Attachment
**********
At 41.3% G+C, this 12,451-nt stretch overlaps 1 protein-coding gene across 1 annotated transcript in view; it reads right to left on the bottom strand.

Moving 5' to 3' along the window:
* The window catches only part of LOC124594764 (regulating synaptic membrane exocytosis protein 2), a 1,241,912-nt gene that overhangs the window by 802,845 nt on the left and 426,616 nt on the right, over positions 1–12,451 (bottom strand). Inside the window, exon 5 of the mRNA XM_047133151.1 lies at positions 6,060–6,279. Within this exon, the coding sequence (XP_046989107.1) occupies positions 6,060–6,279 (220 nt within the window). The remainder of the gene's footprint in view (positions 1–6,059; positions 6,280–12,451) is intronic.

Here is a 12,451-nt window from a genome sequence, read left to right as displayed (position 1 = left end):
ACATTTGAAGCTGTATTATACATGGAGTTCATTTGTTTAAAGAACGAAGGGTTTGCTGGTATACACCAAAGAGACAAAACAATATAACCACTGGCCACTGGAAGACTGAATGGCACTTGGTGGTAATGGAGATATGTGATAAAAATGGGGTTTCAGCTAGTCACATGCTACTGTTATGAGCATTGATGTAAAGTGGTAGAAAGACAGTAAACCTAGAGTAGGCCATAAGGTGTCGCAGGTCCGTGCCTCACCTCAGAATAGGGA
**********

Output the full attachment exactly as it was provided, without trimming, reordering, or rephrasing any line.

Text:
At 41.3% G+C, this 12,451-nt stretch overlaps 1 protein-coding gene across 1 annotated transcript in view; it reads right to left on the bottom strand.

Moving 5' to 3' along the window:
* The window catches only part of LOC124594764 (regulating synaptic membrane exocytosis protein 2), a 1,241,912-nt gene that overhangs the window by 802,845 nt on the left and 426,616 nt on the right, over positions 1–12,451 (bottom strand). Inside the window, exon 5 of the mRNA XM_047133151.1 lies at positions 6,060–6,279. Within this exon, the coding sequence (XP_046989107.1) occupies positions 6,060–6,279 (220 nt within the window). The remainder of the gene's footprint in view (positions 1–6,059; positions 6,280–12,451) is intronic.

Here is a 12,451-nt window from a genome sequence, read left to right as displayed (position 1 = left end):
ACATTTGAAGCTGTATTATACATGGAGTTCATTTGTTTAAAGAACGAAGGGTTTGCTGGTATACACCAAAGAGACAAAACAATATAACCACTGGCCACTGGAAGACTGAATGGCACTTGGTGGTAATGGAGATATGTGATAAAAATGGGGTTTCAGCTAGTCACATGCTACTGTTATGAGCATTGATGTAAAGTGGTAGAAAGACAGTAAACCTAGAGTAGGCCATAAGGTGTCGCAGGTCCGTGCCTCACCTCAGAATAGGGA